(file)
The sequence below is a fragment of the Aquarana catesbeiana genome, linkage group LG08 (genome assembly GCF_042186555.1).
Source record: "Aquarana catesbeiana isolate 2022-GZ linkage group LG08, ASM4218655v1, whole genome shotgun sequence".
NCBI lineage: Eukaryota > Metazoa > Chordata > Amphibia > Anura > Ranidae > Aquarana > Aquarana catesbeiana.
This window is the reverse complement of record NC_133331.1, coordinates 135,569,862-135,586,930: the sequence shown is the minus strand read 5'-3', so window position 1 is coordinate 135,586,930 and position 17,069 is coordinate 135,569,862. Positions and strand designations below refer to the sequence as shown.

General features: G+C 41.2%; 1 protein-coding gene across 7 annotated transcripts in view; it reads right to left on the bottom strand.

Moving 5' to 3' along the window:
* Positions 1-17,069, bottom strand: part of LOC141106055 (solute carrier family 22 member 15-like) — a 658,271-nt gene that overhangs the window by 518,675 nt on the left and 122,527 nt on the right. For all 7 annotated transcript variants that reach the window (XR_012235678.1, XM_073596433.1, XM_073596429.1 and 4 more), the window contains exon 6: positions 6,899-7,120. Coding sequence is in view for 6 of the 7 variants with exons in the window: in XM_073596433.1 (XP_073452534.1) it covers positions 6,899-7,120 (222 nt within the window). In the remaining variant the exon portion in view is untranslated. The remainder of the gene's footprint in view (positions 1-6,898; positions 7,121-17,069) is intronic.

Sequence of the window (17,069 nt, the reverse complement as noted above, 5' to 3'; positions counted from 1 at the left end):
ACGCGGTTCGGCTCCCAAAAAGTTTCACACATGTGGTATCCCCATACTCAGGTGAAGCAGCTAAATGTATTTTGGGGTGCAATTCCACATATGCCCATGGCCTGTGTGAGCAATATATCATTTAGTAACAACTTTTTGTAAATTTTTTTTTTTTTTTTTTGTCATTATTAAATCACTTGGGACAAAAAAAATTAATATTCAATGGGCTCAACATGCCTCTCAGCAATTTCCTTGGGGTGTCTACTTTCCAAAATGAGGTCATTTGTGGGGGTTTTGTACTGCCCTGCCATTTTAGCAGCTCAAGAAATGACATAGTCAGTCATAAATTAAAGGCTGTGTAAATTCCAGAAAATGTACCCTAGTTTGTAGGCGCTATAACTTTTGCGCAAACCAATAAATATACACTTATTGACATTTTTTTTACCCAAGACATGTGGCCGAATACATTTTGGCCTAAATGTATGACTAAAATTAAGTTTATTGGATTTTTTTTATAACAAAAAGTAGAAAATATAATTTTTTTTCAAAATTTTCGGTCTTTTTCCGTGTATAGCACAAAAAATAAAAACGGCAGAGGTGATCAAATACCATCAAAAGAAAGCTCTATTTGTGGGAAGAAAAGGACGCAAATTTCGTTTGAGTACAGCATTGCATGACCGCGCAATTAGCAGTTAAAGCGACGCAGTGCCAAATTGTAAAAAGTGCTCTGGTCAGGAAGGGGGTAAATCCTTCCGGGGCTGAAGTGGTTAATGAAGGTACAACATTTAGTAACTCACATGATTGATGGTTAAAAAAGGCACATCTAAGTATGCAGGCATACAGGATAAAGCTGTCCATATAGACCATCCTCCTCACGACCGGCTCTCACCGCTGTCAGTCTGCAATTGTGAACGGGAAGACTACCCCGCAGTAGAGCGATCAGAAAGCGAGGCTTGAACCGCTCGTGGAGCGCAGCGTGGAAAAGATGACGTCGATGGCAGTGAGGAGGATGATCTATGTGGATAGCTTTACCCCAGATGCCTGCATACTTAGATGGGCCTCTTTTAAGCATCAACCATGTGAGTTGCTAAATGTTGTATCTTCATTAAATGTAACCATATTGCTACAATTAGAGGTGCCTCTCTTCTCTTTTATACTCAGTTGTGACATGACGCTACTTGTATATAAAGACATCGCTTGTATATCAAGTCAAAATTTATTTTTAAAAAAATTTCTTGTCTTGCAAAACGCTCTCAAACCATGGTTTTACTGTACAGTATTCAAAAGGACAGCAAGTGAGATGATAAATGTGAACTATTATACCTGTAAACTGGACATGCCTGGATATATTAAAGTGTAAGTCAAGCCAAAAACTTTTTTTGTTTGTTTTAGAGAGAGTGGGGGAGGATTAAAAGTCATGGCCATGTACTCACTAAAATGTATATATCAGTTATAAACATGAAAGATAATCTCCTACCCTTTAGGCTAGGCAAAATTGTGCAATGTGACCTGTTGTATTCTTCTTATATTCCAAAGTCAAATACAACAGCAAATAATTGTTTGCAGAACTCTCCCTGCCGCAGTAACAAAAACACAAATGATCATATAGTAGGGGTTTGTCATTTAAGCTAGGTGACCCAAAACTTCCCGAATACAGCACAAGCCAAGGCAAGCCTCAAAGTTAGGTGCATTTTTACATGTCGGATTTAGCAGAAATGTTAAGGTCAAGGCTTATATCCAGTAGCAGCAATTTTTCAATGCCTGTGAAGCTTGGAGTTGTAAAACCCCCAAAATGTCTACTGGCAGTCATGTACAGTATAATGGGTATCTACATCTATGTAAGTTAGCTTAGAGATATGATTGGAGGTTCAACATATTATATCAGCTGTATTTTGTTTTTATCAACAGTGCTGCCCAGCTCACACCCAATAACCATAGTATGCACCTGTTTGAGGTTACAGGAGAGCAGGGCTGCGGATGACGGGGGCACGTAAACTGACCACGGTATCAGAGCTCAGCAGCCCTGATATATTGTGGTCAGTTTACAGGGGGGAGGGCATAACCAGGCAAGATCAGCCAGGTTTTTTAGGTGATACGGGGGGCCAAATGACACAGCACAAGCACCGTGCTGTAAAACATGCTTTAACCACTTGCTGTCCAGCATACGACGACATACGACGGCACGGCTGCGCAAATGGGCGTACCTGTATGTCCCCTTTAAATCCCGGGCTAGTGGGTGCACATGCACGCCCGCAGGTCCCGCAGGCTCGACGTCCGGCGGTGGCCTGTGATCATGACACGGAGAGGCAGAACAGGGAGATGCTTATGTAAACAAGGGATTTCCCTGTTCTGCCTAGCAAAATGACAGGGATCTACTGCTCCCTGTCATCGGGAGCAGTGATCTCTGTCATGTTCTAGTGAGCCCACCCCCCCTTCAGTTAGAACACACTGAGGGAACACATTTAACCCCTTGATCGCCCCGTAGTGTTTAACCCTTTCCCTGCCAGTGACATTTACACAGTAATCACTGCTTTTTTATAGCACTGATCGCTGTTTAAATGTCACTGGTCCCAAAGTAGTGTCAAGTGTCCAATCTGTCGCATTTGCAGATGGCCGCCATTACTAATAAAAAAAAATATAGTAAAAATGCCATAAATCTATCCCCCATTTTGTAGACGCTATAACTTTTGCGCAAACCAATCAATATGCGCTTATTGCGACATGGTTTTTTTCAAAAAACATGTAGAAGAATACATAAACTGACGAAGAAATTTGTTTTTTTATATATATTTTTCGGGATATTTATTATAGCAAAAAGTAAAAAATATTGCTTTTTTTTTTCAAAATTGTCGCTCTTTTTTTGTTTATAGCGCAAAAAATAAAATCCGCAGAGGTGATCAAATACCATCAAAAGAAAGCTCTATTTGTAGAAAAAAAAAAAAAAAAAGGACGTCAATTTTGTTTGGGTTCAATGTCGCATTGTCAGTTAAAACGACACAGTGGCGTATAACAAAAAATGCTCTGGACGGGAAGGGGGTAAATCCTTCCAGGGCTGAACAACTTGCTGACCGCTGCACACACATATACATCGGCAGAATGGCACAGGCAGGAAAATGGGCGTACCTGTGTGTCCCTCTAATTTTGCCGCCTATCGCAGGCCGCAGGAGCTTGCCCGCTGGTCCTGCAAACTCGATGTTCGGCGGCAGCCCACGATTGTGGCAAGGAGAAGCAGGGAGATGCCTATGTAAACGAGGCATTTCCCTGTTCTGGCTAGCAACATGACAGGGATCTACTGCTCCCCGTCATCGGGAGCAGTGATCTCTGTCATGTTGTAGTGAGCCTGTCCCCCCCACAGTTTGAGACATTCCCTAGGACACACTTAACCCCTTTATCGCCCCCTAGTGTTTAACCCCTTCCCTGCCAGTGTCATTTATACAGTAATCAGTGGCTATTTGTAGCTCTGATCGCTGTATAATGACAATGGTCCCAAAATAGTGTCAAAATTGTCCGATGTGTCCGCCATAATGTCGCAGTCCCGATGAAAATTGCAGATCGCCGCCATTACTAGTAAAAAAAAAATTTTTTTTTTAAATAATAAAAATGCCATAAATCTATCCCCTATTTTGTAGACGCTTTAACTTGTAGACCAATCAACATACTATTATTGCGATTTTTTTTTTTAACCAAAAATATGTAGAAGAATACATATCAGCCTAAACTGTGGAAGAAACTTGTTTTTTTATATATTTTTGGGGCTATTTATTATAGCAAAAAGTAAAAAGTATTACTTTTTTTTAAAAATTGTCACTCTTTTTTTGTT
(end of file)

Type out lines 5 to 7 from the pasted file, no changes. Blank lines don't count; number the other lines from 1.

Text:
General features: G+C 41.2%; 1 protein-coding gene across 7 annotated transcripts in view; it reads right to left on the bottom strand.

Moving 5' to 3' along the window:
* Positions 1-17,069, bottom strand: part of LOC141106055 (solute carrier family 22 member 15-like) — a 658,271-nt gene that overhangs the window by 518,675 nt on the left and 122,527 nt on the right. For all 7 annotated transcript variants that reach the window (XR_012235678.1, XM_073596433.1, XM_073596429.1 and 4 more), the window contains exon 6: positions 6,899-7,120. Coding sequence is in view for 6 of the 7 variants with exons in the window: in XM_073596433.1 (XP_073452534.1) it covers positions 6,899-7,120 (222 nt within the window). In the remaining variant the exon portion in view is untranslated. The remainder of the gene's footprint in view (positions 1-6,898; positions 7,121-17,069) is intronic.